Grid-scale battery storage: can it happen in Australia?

David Leitch’s article Battery storage: Bad advice about costs is fooling Australian governments reviews two American reports on grid-scale battery storage in the states of Texas and Massachusetts. He says the reports:

    are detailed, professionally modelled and far more forward looking and sophisticated than anything so far produced by traditional Australian electricity consultants such as Jacobs, Frontier, IES, Ernst & Young or ACIL Allen.

Leitch, the principal of ITK says in their view:

    Australia is being held back, in part, because consultants in Australia provide advice to federal and state governments based on expensive models that are basically out of date. The models don’t, and in fact can’t, take an integrated (whole of system) view.

The basic problem is that we have a fractured system in which renewable generation and distribution are considered as add-ons to the existing system. Also a modern model requires access to a large amount of transmission and distribution information, which is typically privately owned and not made available to the public.

Hence there is a huge bias towards the status quo, rather than starting with a vision of a very different future.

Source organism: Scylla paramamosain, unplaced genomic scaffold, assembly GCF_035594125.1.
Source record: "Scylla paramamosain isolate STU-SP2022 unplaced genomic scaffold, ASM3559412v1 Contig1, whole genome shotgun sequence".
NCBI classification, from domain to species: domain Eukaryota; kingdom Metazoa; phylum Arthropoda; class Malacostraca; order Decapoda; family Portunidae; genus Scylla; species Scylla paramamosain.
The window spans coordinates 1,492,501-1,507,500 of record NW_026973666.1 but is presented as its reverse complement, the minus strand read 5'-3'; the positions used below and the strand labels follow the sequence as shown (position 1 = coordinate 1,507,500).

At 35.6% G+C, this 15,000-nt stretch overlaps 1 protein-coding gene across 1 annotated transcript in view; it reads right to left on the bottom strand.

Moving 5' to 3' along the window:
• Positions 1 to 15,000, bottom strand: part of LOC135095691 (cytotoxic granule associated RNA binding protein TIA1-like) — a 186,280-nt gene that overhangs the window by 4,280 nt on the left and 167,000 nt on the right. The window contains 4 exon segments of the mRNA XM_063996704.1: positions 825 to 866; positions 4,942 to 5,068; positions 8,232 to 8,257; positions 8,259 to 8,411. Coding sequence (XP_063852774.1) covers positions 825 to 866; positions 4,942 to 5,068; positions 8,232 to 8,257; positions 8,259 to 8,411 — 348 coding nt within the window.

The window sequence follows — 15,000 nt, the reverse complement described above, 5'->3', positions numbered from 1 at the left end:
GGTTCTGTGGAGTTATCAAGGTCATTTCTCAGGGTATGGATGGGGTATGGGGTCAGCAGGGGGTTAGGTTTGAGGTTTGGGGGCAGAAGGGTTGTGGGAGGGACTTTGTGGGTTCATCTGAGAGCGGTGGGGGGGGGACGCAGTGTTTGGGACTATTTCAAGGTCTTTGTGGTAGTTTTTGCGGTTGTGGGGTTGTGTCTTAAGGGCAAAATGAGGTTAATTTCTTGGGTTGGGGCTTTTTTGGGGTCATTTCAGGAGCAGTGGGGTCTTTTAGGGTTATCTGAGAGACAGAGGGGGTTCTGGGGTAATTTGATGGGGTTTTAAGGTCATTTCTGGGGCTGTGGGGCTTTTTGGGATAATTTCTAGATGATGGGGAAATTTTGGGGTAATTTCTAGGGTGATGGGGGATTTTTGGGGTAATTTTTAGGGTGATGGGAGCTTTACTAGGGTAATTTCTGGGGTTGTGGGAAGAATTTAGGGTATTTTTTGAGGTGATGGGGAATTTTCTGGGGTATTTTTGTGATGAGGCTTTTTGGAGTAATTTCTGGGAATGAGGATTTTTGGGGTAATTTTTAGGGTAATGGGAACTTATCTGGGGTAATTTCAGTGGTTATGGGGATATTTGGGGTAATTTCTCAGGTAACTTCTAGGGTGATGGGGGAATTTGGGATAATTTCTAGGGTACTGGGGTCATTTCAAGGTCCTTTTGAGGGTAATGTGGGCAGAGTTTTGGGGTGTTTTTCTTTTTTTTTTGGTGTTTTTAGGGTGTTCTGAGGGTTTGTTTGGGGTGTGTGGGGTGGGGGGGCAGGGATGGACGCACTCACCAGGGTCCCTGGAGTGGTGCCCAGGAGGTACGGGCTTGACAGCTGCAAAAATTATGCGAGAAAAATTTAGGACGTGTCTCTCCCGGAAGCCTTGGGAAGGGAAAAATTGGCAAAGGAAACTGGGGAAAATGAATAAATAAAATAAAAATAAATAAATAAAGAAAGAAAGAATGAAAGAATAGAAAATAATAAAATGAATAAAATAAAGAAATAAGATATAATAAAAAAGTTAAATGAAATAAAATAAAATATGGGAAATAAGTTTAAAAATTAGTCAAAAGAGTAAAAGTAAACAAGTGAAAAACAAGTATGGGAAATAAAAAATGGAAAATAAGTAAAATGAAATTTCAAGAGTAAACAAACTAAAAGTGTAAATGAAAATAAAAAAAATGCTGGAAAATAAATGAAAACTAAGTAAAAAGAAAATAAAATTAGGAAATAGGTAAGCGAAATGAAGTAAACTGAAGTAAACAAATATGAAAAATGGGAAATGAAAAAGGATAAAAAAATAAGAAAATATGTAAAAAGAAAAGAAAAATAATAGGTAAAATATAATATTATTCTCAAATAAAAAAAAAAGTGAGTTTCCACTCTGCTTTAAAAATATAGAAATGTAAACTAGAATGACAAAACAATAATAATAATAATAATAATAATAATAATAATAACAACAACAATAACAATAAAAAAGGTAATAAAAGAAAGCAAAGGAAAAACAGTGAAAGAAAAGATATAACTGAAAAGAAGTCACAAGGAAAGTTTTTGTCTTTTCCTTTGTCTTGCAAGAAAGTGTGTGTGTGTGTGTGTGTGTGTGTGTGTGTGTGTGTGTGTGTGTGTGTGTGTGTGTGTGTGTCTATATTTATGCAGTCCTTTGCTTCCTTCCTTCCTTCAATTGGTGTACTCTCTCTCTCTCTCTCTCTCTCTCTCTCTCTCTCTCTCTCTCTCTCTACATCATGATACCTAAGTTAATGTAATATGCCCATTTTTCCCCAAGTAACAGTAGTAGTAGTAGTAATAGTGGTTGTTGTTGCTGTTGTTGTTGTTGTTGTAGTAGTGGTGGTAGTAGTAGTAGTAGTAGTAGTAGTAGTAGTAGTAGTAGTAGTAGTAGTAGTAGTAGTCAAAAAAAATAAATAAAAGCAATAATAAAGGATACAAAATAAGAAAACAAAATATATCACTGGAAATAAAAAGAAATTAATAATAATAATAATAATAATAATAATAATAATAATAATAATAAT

In Queensland the state owns the distribution system and a significant portion of the generation capacity, which should present an opportunity to overcome this problem.

ITK says the two American reports came to essentially the same conclusion:

    Adding storage of between 5 per cent and 15 per cent of the state’s maximum demand is economic, even considering the lower levels of renewable penetration and the lower electricity prices in those states, relative to Australia. However, it’s only economic if the benefits to both the generation and network are jointly accounted for. Neither the generation or the network system alone can get a sufficient return. (Emphasis added)

A further problem is that in the basic Australian system energy is energy, no allowance is made for social or environmental good.

The need for storage grows as the proportion of renewables in the system grow. In ITK’s view:

    as the amount of renewable generation on a grid grows, the amount of storage to maximise benefits also increases. In the extreme, for a grid that was 100 per cent PV-based storage needs to be about 70 per cent of final demand. We would say that the more PV there is, the more the need for storage. PV-centric systems likely need storage more than wind-centric systems.

In Queensland the present government policy was to combine the state-owned distribution companies, Energex, which serves SE Queensland, with Ergon, which covers the rest of the state, together with generators Stanwell and CS Energy. After conducting a review when in Government, a decision was made to combine distribution into a new company, Powerlink, but to retain the existing brands, Energex and Ergon.